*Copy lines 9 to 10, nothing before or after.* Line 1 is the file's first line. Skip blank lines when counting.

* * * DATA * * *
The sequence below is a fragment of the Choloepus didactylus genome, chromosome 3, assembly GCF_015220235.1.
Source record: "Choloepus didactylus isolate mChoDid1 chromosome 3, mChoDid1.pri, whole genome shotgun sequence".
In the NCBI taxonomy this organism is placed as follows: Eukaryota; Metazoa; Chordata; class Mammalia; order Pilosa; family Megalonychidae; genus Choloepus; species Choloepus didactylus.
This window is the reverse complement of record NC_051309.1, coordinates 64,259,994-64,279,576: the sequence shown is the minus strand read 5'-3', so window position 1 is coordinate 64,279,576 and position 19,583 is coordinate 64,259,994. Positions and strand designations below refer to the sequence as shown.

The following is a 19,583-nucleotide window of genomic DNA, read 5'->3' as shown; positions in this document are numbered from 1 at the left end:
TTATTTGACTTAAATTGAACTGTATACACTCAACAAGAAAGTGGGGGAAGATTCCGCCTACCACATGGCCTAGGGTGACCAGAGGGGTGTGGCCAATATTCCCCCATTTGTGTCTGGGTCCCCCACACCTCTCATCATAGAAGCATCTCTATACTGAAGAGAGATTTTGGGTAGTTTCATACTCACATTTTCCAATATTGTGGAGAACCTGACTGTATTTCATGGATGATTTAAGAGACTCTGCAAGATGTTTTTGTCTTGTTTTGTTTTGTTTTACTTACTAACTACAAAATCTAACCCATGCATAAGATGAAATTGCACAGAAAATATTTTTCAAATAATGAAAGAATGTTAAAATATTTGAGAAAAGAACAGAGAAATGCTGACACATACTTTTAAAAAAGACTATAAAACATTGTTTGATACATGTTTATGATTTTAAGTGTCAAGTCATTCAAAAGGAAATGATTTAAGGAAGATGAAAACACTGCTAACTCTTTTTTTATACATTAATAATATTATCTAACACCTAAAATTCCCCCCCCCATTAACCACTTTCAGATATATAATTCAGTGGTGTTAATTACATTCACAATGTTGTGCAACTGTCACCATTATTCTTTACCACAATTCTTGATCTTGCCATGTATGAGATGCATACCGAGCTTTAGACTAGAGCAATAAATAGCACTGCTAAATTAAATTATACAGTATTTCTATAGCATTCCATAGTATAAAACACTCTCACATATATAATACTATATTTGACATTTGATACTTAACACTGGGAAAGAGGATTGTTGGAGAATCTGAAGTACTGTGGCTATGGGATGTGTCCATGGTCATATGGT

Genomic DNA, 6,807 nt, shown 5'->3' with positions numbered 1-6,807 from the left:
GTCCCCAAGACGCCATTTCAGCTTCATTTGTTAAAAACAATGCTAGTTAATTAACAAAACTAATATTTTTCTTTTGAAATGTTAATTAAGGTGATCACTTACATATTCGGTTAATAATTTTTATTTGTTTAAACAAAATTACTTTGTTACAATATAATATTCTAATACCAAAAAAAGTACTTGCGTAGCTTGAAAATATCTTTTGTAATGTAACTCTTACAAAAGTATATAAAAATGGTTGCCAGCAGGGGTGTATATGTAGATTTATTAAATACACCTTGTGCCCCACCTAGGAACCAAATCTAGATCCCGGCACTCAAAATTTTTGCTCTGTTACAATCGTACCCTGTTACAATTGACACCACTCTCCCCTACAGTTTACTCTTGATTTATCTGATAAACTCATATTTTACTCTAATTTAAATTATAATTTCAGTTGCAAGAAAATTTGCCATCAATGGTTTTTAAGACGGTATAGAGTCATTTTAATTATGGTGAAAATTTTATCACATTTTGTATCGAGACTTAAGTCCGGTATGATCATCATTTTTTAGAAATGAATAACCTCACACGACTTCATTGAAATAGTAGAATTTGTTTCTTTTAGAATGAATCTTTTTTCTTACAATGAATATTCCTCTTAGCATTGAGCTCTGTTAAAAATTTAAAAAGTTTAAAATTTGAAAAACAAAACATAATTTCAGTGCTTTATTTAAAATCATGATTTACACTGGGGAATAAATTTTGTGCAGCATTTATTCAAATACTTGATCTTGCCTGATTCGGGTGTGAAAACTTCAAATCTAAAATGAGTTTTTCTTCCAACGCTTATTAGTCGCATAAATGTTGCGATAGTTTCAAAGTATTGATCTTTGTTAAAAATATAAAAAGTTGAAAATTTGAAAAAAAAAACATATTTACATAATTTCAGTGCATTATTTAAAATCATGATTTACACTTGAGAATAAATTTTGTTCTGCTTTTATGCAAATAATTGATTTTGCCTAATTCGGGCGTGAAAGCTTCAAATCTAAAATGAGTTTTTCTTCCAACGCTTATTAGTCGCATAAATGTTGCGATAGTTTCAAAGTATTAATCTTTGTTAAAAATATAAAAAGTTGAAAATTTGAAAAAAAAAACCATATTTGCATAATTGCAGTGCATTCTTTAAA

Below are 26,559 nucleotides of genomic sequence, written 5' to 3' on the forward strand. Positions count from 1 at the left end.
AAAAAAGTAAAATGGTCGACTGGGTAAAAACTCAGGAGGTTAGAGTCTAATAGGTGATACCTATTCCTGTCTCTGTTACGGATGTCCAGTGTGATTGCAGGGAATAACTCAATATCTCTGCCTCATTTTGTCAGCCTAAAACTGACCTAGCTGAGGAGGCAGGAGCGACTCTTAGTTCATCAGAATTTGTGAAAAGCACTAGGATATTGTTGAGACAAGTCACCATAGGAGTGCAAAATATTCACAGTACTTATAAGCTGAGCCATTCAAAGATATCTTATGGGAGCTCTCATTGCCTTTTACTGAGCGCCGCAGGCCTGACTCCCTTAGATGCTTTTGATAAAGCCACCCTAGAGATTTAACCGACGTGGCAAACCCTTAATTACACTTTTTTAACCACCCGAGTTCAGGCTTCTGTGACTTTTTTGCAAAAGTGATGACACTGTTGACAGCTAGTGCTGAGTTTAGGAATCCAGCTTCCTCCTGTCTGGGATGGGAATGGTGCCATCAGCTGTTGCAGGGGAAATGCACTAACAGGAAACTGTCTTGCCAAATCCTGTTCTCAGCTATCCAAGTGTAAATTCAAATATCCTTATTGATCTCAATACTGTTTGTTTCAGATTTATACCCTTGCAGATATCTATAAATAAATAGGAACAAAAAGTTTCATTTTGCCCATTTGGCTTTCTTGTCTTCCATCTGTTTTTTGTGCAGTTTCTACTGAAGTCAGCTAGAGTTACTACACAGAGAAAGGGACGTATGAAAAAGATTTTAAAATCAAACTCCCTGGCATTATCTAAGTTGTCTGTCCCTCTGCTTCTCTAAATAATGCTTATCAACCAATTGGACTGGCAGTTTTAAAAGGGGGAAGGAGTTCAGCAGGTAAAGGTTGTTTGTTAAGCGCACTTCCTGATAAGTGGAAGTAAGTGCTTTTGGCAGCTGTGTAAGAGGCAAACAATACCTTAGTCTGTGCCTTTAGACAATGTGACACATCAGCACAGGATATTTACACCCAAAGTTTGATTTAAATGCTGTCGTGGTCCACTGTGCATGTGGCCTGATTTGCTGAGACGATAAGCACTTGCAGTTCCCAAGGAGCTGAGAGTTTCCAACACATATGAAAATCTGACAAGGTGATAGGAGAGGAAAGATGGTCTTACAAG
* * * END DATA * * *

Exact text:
Below are 26,559 nucleotides of genomic sequence, written 5' to 3' on the forward strand. Positions count from 1 at the left end.
AAAAAAGTAAAATGGTCGACTGGGTAAAAACTCAGGAGGTTAGAGTCTAATAGGTGATACCTATTCCTGTCTCTGTTACGGATGTCCAGTGTGATTGCAGGGAATAACTCAATATCTCTGCCTCATTTTGTCAGCCTAAAACTGACCTAGCTGAGGAGGCAGGAGCGACTCTTAGTTCATCAGAATTTGTGAAAAGCACTAGGATATTGTTGAGACAAGTCACCATAGGAGTGCAAAATATTCACAGTACTTATAAGCTGAGCCATTCAAAGATATCTTATGGGAGCTCTCATTGCCTTTTACTGAGCGCCGCAGGCCTGACTCCCTTAGATGCTTTTGATAAAGCCACCCTAGAGATTTAACCGACGTGGCAAACCCTTAATTACACTTTTTTAACCACCCGAGTTCAGGCTTCTGTGACTTTTTTGCAAAAGTGATGACACTGTTGACAGCTAGTGCTGAGTTTAGGAATCCAGCTTCCTCCTGTCTGGGATGGGAATGGTGCCATCAGCTGTTGCAGGGGAAATGCACTAACAGGAAACTGTCTTGCCAAATCCTGTTCTCAGCTATCCAAGTGTAAATTCAAATATCCTTATTGATCTCAATACTGTTTGTTTCAGATTTATACCCTTGCAGATATCTATAAATAAATAGGAACAAAAAGTTTCATTTTGCCCATTTGGCTTTCTTGTCTTCCATCTGTTTTTTGTGCAGTTTCTACTGAAGTCAGCTAGAGTTACTACACAGAGAAAGGGACGTATGAAAAAGATTTTAAAATCAAACTCCCTGGCATTATCTAAGTTGTCTGTCCCTCTGCTTCTCTAAATAATGCTTATCAACCAATTGGACTGGCAGTTTTAAAAGGGGGAAGGAGTTCAGCAGGTAAAGGTTGTTTGTTAAGCGCACTTCCTGATAAGTGGAAGTAAGTGCTTTTGGCAGCTGTGTAAGAGGCAAACAATACCTTAGTCTGTGCCTTTAGACAATGTGACACATCAGCACAGGATATTTACACCCAAAGTTTGATTTAAATGCTGTCGTGGTCCACTGTGCATGTGGCCTGATTTGCTGAGACGATAAGCACTTGCAGTTCCCAAGGAGCTGAGAGTTTCCAACACATATGAAAATCTGACAAGGTGATAGGAGAGGAAAGATGGTCTTACAAG